Over the years, value-added entrepreneurs have found it very challenging to get their products on the shelves of local grocery stores. The University of Tennessee Extension Service asked the managers of grocery stores in Tennessee their thoughts about making this happen (see UT Extension publication PB 1719 How To Get Value-Added Products Into Local Grocery Stores).
Keep in mind that customer demand is a powerful tool. Having your customers request your product will get the store manager's attention. Customer recommendations can also be solicited during sampling opportunities or in-store demonstrations. The comments from these events should be summarized and communicated to the grocer.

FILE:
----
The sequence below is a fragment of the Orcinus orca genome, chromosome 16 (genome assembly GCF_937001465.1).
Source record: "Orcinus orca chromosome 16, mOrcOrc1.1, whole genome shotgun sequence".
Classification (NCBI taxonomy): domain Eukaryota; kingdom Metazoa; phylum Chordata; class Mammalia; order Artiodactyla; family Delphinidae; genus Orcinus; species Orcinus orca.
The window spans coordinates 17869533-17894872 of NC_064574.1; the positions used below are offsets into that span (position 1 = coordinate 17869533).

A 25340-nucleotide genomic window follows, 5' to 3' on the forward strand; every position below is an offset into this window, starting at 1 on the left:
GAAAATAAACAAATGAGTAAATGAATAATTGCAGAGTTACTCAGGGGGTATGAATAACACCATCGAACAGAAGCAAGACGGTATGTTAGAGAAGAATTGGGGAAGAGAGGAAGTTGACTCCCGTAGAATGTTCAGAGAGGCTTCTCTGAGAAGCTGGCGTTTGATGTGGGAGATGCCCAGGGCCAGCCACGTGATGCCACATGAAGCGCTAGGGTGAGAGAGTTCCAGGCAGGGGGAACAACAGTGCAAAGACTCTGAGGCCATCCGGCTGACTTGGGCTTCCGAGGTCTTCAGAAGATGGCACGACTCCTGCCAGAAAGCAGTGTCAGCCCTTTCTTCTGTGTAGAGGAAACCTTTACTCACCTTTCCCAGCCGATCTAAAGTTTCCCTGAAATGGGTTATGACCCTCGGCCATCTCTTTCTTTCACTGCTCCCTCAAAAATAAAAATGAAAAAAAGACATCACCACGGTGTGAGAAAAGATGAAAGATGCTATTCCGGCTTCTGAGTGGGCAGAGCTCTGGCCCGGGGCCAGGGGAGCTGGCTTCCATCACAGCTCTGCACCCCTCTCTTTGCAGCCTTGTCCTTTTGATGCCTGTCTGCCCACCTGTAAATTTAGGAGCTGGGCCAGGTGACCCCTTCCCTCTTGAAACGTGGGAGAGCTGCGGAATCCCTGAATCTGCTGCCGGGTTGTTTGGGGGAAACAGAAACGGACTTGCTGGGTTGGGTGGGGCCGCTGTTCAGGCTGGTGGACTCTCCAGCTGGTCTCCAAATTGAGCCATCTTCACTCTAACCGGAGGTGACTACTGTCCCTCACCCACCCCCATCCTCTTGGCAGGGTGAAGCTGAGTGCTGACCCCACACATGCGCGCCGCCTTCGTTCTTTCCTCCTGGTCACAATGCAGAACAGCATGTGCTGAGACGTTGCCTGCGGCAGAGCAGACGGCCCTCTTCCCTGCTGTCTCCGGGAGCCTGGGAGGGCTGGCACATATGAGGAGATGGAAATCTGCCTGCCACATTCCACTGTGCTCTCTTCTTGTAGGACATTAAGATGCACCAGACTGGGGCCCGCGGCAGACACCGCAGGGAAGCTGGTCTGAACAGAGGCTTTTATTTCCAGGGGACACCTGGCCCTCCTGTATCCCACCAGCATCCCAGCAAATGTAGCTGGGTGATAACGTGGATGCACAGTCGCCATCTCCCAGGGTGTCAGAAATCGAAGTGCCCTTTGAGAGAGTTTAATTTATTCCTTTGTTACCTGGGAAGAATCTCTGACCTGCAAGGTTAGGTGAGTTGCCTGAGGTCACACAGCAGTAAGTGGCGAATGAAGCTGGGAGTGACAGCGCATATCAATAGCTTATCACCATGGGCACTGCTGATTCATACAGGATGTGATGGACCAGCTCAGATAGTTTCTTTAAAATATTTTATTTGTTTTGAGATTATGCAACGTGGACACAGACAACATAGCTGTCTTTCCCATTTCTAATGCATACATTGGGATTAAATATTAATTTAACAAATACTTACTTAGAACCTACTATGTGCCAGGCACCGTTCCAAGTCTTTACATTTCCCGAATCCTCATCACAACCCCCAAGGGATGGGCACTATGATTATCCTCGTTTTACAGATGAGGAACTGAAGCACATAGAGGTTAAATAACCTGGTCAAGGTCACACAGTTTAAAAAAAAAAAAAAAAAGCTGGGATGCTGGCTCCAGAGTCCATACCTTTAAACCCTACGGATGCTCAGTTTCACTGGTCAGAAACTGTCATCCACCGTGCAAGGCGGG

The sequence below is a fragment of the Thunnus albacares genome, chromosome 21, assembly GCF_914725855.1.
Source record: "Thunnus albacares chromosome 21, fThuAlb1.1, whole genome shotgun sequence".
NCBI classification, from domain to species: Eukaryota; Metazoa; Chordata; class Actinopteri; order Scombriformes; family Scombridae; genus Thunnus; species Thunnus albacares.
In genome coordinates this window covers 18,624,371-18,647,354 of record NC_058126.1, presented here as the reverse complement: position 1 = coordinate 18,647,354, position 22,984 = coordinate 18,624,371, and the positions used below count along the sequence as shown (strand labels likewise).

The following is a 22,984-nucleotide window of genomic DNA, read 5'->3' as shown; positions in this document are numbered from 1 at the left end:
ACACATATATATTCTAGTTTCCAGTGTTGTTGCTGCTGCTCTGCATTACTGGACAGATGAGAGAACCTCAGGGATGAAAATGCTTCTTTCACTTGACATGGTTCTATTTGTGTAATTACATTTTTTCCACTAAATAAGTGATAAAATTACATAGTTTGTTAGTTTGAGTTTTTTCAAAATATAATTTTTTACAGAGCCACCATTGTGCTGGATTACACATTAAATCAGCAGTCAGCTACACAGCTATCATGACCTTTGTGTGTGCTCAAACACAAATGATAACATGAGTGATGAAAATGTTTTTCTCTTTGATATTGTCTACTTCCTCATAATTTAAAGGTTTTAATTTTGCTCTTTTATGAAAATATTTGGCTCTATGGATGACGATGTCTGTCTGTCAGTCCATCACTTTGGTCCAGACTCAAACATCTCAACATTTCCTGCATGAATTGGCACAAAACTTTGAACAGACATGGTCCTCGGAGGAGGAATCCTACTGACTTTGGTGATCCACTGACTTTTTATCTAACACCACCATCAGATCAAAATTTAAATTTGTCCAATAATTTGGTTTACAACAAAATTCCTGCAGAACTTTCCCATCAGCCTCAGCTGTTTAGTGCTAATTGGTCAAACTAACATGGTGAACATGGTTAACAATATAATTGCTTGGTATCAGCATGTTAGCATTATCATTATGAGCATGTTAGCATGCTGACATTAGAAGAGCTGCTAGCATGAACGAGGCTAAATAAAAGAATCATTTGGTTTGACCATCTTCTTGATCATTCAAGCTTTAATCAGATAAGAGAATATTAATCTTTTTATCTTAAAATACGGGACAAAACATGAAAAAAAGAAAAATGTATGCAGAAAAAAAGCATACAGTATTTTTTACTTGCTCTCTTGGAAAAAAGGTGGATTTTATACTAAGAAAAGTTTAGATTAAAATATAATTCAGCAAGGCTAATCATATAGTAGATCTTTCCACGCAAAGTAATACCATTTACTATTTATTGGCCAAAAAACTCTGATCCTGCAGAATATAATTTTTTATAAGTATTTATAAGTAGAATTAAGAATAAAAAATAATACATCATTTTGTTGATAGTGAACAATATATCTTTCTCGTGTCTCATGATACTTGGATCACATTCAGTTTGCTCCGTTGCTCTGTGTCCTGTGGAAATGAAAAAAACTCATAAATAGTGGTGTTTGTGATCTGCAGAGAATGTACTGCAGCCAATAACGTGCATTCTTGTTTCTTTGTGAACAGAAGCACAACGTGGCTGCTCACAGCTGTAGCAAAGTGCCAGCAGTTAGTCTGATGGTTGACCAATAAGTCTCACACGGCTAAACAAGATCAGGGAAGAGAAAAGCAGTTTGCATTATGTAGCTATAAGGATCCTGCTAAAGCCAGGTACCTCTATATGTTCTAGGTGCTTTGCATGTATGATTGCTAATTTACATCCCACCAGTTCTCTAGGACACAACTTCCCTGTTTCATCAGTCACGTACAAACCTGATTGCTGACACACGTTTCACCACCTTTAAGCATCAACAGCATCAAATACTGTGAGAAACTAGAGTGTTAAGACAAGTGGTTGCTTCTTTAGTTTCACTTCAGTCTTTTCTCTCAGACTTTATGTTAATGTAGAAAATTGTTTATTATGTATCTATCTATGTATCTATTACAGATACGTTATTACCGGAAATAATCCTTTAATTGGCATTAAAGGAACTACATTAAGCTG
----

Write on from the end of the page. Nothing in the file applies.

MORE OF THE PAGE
Small-scale food producers should also document and communicate to the grocer evidence of a strong sales history, including number of units and/or gross sales over a specific time period. This might be accomplished through the use of effective brochures and charts.
Other aspects to consider include:
- developing products that are price-competitive and appealing to the eye and pleasing to the palate
- effective communication to potential consumers and grocers
- promotional activities, free sampling, and effective packaging and labeling.
For help with these issues, check with your local Cooperative Extension office to see if your region has a food processing center.